Disclosures: Salerno reports no relevant financial disclosures. Please see the study for all other authors’ relevant financial disclosures.
August 20, 2021
3 min read

Physical activity linked to stronger cognitive function among women with breast cancer

Disclosures: Salerno reports no relevant financial disclosures. Please see the study for all other authors’ relevant financial disclosures.
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High levels of physical activity appeared strongly associated with the ability to maintain cognitive function among women with breast cancer treated with chemotherapy, according to a study published in Journal of Clinical Oncology.

The results of the nationwide, prospective cohort study highlight the importance of promoting physical activity throughout treatment, according to researchers.

Elizabeth A. Salerno, PhD, MPH

“Physical activity is a promising intervention for cancer-related cognitive decline — a growing clinical concern — but research assessing its use during chemotherapy is limited,” Elizabeth A. Salerno, PhD, MPH, assistant professor of surgery in the Mary Culver Department of Surgery at Washington University School of Medicine in St. Louis, told Healio.

“We were interested in exploring patterns of physical activity before, during and after chemotherapy in patients with breast cancer and the association between physical activity and cognitive function,” she added. “Given the detrimental effects of chemotherapy on cognition, understanding the dynamic relationships between physical activity and cognitive function across the entire treatment window could inform early prevention strategies, such as prehabilitation, to promote health in these patients.”

An estimated 75% of patients report cognitive problems during chemotherapy for breast cancer, and such problems may continue for years after treatment completion, according to study background.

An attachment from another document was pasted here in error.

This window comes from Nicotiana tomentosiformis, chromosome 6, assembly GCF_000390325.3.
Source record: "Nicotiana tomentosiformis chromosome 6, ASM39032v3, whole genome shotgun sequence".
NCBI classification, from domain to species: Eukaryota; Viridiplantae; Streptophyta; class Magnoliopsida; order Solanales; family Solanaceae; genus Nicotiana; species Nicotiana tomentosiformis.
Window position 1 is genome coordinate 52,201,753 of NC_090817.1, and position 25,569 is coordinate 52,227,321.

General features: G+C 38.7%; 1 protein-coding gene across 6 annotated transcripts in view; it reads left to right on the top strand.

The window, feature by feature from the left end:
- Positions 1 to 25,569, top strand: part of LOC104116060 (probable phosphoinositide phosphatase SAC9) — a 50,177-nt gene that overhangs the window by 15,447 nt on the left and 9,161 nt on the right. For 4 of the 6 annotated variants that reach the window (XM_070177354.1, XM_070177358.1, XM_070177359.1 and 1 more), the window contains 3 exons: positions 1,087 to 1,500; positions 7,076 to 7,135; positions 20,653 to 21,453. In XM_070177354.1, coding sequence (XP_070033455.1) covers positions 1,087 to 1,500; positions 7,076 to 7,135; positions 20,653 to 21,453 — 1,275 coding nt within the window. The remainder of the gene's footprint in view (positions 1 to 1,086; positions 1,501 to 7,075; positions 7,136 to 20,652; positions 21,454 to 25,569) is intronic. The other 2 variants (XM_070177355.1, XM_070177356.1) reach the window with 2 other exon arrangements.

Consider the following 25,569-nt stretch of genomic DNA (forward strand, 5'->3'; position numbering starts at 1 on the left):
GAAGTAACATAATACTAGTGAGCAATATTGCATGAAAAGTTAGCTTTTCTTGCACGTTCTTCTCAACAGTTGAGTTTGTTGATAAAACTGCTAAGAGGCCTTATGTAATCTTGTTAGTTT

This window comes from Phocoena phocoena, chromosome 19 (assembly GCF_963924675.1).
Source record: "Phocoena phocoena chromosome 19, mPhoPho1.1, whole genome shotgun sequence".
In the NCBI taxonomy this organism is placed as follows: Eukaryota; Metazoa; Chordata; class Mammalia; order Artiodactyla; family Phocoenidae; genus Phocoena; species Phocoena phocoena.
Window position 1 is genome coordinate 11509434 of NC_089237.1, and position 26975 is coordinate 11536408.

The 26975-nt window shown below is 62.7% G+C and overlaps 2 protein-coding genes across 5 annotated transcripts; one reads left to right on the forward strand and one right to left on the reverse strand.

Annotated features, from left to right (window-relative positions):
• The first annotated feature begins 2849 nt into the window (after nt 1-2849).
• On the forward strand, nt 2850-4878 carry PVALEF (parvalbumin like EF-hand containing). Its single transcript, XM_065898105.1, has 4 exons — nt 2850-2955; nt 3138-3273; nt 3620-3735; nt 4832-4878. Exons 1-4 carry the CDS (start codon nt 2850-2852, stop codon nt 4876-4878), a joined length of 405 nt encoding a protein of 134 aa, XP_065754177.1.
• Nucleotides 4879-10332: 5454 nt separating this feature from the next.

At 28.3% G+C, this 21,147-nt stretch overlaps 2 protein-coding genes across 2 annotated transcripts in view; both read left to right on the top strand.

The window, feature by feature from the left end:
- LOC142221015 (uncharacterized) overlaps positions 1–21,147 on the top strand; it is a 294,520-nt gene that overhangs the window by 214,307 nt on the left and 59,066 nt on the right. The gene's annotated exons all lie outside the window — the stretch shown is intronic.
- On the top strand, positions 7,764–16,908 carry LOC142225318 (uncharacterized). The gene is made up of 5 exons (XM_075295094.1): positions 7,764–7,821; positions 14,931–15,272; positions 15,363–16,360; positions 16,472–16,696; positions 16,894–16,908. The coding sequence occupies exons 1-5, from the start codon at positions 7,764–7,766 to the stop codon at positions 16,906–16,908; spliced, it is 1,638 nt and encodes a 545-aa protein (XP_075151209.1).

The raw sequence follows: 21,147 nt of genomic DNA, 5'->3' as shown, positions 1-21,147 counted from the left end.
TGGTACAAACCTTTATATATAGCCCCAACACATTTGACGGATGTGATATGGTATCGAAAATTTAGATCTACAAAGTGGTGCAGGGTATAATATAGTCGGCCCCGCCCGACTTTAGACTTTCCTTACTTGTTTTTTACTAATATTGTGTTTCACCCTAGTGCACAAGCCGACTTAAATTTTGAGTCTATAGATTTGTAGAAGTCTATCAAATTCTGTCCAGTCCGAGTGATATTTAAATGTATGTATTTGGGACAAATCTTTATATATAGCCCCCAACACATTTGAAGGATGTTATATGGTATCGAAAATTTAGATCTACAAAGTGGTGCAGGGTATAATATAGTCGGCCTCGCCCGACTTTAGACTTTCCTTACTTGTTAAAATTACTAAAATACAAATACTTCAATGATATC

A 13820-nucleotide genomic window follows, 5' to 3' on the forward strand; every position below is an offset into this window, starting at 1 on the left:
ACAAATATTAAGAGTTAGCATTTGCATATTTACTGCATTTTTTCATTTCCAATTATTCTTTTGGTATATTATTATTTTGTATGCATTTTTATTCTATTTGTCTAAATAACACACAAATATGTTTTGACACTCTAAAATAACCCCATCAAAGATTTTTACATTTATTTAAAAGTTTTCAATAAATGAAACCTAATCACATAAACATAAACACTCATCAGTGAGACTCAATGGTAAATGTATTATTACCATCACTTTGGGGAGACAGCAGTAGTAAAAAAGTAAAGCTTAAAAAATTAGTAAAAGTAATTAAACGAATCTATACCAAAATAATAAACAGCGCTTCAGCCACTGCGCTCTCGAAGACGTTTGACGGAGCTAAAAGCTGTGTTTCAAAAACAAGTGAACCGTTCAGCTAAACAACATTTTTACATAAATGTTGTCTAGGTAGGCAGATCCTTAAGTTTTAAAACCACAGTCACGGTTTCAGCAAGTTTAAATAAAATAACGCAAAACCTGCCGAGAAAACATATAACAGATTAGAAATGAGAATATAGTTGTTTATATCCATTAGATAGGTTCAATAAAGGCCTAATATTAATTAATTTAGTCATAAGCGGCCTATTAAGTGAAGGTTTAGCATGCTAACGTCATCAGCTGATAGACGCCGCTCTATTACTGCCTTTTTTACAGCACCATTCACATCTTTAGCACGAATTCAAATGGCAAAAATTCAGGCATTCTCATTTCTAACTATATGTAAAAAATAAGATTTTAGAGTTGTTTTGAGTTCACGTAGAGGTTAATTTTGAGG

The analysis by Salerno and colleagues included 580 women with stage I to stage IIIC breast cancer (median age, 53.4 years; standard deviation [SD], 10.6; 89.1% white) and 363 cancer-free women in an age-matched control cohort (median age, 52.6 years; SD, 10.3; 94.5% white).

Researchers assessed physical activity and perceived and objectively measured cognitive functioning within 7 days before chemotherapy administration, within 1 month after chemotherapy, and 6 months after chemotherapy among women with breast cancer, and at equivalent time points among women in the control cohort. Adjusting for demographic and clinical factors, investigators used longitudinal mixed effects models to characterize physical activity changes over time between the breast cancer and the control group, as well as the role of physical activity before chemotherapy and changes in physical activity during chemotherapy on cognitive changes over time.

Compared with controls, women with breast cancer demonstrated a significant decrease in physical activity from the first to the second time points (P < .001) but a significant increase between the second and third time points across outcomes (all P < .03), with no significant difference at the third time point in exercise levels between groups.